Drunken Animals


TTB typically does not allow wine labels to say much about the alcohol content or strength — except in the normal alcohol by volume statement.

So we were surprised that The Drunken Goat, and his n’er-do-well friend, Le Drunk Rooster, would show up on a couple of wine labels. We pretty much expected them to show up, sooner or later, on a spirits label. But not on a wine or beer label, where TTB has historically and fairly vigorously discouraged alcohol content claims.

While the goat and rooster are carousing around, notable is the absence of any drunk humans out and about on approved labels. Unless you count this guy, the toothless fellow on the label for Rocky Mountain Moonshine Sippin’ Hooch. It is distilled from beets and the label suggests “Once tasted, you too will become hooked!” Box 19 surprisingly declares that “The man is no longer ‘drunk’ appearing.” If he’s sober I’d like to see the other version.

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3 Responses to “Drunken Animals”

  1. August 17th, 2009 at 9:09 am

    Online Wine Auctions says:

    Love the Mystic Mountain Hillbilly – the one tooth does it! Certainly doesn’t look like he should be driving…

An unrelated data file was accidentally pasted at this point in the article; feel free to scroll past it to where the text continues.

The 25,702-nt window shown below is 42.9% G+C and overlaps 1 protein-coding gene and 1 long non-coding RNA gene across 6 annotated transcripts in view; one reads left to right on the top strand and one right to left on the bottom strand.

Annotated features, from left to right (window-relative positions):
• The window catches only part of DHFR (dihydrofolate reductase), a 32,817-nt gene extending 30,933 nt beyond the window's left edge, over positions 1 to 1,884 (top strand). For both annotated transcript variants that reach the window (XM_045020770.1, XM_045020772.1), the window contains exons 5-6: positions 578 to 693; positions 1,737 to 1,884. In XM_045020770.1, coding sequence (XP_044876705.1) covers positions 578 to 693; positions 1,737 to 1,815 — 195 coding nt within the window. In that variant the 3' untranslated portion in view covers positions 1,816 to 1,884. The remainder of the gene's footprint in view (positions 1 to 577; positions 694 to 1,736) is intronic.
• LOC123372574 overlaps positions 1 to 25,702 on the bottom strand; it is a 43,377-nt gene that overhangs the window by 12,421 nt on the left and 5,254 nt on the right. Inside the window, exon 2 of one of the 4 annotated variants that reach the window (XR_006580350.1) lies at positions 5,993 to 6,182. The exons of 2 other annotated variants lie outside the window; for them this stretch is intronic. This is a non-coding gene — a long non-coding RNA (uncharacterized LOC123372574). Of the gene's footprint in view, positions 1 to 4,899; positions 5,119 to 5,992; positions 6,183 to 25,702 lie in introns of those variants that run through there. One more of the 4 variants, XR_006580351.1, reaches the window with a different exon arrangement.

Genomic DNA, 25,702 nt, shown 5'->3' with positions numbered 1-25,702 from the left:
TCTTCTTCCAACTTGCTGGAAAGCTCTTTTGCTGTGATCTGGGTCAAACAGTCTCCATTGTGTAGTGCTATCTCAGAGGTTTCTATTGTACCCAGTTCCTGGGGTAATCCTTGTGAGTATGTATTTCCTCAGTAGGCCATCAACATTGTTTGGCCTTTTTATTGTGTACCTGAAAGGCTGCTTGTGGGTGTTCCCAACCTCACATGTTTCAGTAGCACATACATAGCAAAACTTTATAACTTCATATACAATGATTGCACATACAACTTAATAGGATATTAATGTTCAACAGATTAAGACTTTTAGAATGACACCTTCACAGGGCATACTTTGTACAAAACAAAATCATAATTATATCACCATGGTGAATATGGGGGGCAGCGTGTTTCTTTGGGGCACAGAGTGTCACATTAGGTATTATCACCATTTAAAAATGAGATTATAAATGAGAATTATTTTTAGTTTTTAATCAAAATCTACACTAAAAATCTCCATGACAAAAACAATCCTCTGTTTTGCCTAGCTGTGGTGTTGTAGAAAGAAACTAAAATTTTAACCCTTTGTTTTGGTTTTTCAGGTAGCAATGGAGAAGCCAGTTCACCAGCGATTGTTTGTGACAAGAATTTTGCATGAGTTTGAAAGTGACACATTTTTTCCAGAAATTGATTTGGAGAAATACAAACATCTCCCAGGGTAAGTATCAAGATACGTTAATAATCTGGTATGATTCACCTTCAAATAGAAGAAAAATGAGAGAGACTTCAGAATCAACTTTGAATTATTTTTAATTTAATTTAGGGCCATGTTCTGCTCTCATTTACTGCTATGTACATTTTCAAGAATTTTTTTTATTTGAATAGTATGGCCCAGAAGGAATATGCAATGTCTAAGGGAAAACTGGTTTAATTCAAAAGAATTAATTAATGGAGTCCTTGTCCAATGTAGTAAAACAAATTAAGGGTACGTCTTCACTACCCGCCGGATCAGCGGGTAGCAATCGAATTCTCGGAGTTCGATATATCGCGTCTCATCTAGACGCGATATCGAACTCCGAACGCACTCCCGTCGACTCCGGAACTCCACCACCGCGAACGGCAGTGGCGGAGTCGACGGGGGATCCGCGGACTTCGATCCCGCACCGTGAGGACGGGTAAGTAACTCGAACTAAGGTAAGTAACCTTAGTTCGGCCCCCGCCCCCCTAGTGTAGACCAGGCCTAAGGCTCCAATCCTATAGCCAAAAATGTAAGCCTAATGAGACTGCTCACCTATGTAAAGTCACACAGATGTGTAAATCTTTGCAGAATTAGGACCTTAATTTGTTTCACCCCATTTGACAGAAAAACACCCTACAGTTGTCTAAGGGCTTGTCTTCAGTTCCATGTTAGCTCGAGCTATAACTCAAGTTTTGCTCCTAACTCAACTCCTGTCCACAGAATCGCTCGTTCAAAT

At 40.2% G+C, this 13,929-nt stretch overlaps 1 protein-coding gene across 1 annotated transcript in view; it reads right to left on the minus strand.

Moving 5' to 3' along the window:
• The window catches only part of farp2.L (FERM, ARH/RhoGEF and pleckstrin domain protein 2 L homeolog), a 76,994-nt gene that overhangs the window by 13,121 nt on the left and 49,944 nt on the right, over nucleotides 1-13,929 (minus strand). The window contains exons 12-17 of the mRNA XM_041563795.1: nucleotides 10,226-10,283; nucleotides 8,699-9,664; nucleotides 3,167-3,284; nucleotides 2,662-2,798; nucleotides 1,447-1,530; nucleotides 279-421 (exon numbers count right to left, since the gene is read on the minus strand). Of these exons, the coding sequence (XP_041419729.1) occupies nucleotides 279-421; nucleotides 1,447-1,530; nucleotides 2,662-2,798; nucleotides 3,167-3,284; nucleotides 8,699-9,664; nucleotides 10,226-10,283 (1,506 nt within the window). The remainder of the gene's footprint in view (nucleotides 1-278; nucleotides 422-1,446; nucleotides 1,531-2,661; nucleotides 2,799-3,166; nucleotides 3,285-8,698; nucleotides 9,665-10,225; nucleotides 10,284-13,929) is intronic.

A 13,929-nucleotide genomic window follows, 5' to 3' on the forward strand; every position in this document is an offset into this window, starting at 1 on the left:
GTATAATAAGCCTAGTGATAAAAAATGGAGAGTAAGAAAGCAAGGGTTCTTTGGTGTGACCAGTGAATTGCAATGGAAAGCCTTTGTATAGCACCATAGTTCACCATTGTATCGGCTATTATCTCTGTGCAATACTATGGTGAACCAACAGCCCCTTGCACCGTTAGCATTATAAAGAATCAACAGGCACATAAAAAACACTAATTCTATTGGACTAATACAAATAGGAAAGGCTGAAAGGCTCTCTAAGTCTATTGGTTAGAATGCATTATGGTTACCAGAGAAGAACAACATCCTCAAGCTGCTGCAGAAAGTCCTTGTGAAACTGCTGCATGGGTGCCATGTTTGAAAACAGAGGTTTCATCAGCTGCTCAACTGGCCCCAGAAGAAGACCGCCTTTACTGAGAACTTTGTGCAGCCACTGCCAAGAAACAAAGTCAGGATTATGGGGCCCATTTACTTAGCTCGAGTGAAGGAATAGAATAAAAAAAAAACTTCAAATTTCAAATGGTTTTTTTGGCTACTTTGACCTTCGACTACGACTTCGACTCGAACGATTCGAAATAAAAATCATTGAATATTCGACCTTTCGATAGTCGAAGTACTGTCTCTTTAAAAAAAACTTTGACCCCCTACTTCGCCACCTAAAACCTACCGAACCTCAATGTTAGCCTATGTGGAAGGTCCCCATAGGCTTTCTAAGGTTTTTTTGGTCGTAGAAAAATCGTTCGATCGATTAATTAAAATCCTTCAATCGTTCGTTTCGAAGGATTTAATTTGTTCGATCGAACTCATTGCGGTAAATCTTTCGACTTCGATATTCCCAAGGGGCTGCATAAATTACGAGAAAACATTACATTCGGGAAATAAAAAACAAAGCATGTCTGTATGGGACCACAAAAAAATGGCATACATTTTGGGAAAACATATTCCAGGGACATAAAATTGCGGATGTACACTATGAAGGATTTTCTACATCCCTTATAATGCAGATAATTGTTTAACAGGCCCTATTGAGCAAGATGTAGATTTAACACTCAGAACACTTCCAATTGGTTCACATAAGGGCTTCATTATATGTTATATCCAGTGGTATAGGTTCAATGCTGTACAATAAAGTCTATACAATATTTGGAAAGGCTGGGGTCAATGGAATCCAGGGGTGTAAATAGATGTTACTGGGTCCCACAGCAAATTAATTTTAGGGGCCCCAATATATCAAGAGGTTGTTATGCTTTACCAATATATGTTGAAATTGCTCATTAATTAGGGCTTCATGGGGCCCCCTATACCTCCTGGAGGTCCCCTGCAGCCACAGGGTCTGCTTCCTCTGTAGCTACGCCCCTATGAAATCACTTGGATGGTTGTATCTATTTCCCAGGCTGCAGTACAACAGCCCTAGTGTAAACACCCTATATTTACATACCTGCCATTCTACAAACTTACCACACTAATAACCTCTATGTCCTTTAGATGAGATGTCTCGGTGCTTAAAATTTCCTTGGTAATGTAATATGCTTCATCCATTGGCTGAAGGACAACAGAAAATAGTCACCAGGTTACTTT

The drunken goat logo is actually well done, looks hazy!

  2. March 19th, 2013 at 8:55 am

    Moonshine | Bevlog | beer, wine, spirits trends | beverage blog says:

    […] up thoughts of illicit high-octane liquor, clandestine stills, mason jars, potential blindness and bearded mountain men with colorful nicknames. Producing moonshine without a license is still illegal in the United […]

  3. January 8th, 2018 at 6:02 pm

    Is Your Trademarkable Beer Name Distributable? - Brewery Law Blog | Insight on Beer Law from the Brewery Attorneys at Miller Nash Graham & Dunn LLP says:

    […] In other words, even if a brewery can obtain a federal Notice of Allowance for a beer name, federal (or even state) labeling laws might not allow the brewery to package and ship that beer anywhere but the brewhouse, jeopardizing the ability to actually get that trademark to register. Side note there, as beer-blogging-brethren have noted, TTB has been looser on animals who are appear under the influence than humans. […]

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